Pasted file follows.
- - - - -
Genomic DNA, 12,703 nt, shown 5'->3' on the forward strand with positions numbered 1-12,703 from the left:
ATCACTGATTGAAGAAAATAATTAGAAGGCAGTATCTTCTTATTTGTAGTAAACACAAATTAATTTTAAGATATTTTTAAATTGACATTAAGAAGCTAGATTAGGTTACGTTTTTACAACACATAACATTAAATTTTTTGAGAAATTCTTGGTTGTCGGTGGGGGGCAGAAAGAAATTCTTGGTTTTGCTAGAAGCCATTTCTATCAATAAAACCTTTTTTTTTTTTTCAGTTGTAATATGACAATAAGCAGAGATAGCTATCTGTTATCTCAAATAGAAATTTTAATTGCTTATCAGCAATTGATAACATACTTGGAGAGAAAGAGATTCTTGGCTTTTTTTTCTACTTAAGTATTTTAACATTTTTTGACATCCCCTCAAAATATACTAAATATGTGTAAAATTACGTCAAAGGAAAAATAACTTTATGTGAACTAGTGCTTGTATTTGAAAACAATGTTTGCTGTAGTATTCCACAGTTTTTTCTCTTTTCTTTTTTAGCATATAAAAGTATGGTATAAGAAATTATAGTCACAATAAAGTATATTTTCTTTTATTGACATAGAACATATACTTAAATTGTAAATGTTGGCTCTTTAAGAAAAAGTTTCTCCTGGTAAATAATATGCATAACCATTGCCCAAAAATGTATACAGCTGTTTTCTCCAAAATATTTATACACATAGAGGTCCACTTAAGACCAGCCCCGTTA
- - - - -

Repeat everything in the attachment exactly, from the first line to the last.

Genomic DNA, 12,703 nt, shown 5'->3' on the forward strand with positions numbered 1-12,703 from the left:
ATCACTGATTGAAGAAAATAATTAGAAGGCAGTATCTTCTTATTTGTAGTAAACACAAATTAATTTTAAGATATTTTTAAATTGACATTAAGAAGCTAGATTAGGTTACGTTTTTACAACACATAACATTAAATTTTTTGAGAAATTCTTGGTTGTCGGTGGGGGGCAGAAAGAAATTCTTGGTTTTGCTAGAAGCCATTTCTATCAATAAAACCTTTTTTTTTTTTTCAGTTGTAATATGACAATAAGCAGAGATAGCTATCTGTTATCTCAAATAGAAATTTTAATTGCTTATCAGCAATTGATAACATACTTGGAGAGAAAGAGATTCTTGGCTTTTTTTTCTACTTAAGTATTTTAACATTTTTTGACATCCCCTCAAAATATACTAAATATGTGTAAAATTACGTCAAAGGAAAAATAACTTTATGTGAACTAGTGCTTGTATTTGAAAACAATGTTTGCTGTAGTATTCCACAGTTTTTTCTCTTTTCTTTTTTAGCATATAAAAGTATGGTATAAGAAATTATAGTCACAATAAAGTATATTTTCTTTTATTGACATAGAACATATACTTAAATTGTAAATGTTGGCTCTTTAAGAAAAAGTTTCTCCTGGTAAATAATATGCATAACCATTGCCCAAAAATGTATACAGCTGTTTTCTCCAAAATATTTATACACATAGAGGTCCACTTAAGACCAGCCCCGTTA